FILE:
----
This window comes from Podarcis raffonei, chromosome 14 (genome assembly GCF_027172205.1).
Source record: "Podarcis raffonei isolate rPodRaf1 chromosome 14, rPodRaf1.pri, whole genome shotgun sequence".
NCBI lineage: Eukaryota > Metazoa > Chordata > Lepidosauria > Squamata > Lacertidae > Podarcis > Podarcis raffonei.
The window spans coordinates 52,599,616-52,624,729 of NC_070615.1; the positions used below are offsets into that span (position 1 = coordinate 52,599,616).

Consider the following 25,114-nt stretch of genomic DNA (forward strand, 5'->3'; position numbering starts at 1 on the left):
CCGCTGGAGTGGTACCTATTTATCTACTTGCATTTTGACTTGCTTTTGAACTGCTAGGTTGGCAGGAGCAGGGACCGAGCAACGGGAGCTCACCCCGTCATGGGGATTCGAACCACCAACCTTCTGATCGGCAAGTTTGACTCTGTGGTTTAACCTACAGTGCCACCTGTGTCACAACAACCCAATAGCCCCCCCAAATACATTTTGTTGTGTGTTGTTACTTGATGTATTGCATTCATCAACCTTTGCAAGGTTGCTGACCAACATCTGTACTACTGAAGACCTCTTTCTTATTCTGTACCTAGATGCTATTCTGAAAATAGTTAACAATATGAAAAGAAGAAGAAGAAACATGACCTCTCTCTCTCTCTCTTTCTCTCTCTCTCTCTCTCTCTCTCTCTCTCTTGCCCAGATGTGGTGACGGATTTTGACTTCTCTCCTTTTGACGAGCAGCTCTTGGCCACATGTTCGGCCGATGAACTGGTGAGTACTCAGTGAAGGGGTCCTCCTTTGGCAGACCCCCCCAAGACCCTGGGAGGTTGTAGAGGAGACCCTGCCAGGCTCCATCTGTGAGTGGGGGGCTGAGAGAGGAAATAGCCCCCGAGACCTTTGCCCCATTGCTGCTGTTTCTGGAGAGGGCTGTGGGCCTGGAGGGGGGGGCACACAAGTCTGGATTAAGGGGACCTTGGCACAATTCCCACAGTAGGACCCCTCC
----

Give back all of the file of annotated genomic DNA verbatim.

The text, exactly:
This window comes from Podarcis raffonei, chromosome 14 (genome assembly GCF_027172205.1).
Source record: "Podarcis raffonei isolate rPodRaf1 chromosome 14, rPodRaf1.pri, whole genome shotgun sequence".
NCBI lineage: Eukaryota > Metazoa > Chordata > Lepidosauria > Squamata > Lacertidae > Podarcis > Podarcis raffonei.
The window spans coordinates 52,599,616-52,624,729 of NC_070615.1; the positions used below are offsets into that span (position 1 = coordinate 52,599,616).

Consider the following 25,114-nt stretch of genomic DNA (forward strand, 5'->3'; position numbering starts at 1 on the left):
CCGCTGGAGTGGTACCTATTTATCTACTTGCATTTTGACTTGCTTTTGAACTGCTAGGTTGGCAGGAGCAGGGACCGAGCAACGGGAGCTCACCCCGTCATGGGGATTCGAACCACCAACCTTCTGATCGGCAAGTTTGACTCTGTGGTTTAACCTACAGTGCCACCTGTGTCACAACAACCCAATAGCCCCCCCAAATACATTTTGTTGTGTGTTGTTACTTGATGTATTGCATTCATCAACCTTTGCAAGGTTGCTGACCAACATCTGTACTACTGAAGACCTCTTTCTTATTCTGTACCTAGATGCTATTCTGAAAATAGTTAACAATATGAAAAGAAGAAGAAGAAACATGACCTCTCTCTCTCTCTCTTTCTCTCTCTCTCTCTCTCTCTCTCTCTCTCTTGCCCAGATGTGGTGACGGATTTTGACTTCTCTCCTTTTGACGAGCAGCTCTTGGCCACATGTTCGGCCGATGAACTGGTGAGTACTCAGTGAAGGGGTCCTCCTTTGGCAGACCCCCCCAAGACCCTGGGAGGTTGTAGAGGAGACCCTGCCAGGCTCCATCTGTGAGTGGGGGGCTGAGAGAGGAAATAGCCCCCGAGACCTTTGCCCCATTGCTGCTGTTTCTGGAGAGGGCTGTGGGCCTGGAGGGGGGGGCACACAAGTCTGGATTAAGGGGACCTTGGCACAATTCCCACAGTAGGACCCCTCC